Despite its increasing popularity today, “designing for good”, also referred to as “social design”, has existed since the early Modernists established the concept of “good design for everyone”.
However later in history, the focus of design shifted toward consumerism and desire, due to industrialization and mass production. Today, with economic situations changing rapidly and consumers becoming more critical of their governments and corporations, the idea of social responsibility and design for good is well on its way to becoming mainstream – now even with large corporations on-board.
In many ways it is up to designers to maintain this positive movement and continue to practice social design. Adrian Shaughnessy explains that practicing social design for the common good, essentially, means “questioning what we do and who we do it for.” Although easier said than done, it is the way of the future, as designers must shift their focus toward ethical and socially responsible practices and products.
Evidently it is natural for humans to help one another, and contribute to the greater good. In terms of graphic design specifically, the meaning of “designing for good” must be defined. An article on Elefint Designs’ blog about design for good specifically explains why the social sector needs a new vocabulary. Elefint explains that the word “good” is used very frequently in the areas of both design and non-profit work. For example, GOOD Magazine and Mashable’s Social Good “have helped elevate the definition of good in the popular consciousness to mean ‘with a greater purpose’ or ‘meaningful.’” There are alternate meanings of the word “good” however, explained online:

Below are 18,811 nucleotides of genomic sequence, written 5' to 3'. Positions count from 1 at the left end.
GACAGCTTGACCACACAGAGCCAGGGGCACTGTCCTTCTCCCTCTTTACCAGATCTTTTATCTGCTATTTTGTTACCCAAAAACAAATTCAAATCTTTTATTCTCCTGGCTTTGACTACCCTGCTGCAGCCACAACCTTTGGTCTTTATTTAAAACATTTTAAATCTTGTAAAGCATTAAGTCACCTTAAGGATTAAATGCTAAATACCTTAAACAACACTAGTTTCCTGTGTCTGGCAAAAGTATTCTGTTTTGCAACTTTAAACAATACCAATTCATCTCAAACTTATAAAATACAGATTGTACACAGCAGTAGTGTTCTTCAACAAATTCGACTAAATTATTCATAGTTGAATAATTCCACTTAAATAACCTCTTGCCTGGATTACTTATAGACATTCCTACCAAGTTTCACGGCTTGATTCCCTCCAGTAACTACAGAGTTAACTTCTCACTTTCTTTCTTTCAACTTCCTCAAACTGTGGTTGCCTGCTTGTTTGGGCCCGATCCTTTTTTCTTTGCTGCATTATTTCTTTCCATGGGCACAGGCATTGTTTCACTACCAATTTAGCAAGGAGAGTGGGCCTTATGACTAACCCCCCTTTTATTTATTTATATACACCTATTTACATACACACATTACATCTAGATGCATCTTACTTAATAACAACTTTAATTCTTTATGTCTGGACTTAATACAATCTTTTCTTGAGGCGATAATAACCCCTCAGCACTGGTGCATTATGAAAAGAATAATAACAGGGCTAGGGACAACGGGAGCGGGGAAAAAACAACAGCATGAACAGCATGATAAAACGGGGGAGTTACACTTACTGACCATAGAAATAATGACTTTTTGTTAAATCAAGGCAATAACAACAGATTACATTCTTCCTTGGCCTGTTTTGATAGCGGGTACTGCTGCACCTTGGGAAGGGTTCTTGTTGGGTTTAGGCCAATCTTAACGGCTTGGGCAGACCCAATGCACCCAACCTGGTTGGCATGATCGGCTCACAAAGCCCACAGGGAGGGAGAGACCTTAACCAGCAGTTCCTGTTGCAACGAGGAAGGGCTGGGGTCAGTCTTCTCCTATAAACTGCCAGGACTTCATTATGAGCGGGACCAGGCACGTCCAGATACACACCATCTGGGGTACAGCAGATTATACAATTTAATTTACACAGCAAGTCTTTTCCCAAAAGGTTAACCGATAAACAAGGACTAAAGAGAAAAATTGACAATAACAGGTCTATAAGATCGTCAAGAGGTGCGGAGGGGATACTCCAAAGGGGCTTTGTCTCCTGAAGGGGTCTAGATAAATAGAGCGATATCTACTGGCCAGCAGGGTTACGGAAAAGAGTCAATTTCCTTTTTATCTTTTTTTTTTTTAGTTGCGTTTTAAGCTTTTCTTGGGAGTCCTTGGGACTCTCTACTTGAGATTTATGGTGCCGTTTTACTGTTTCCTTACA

While there is the risk of confusing it with the definition “effective” (in fact we are about to write an article on “good marketing” that means “effective marketing”) and while “the good sector” sounds a bit funny, we can mitigate this problem by combining “good” with other words, such as “for” to come up with a clear meaning. “Design for good”, “marketing for good”, “architects for good”, etc. are all great ways to clearly signal a commitment to the greater good. This definition ignores causes and tax status, and could be applied across the social sector.
Essentially, “good” is used in relation to a positive future, one that allows a sustainable world that supports everyone.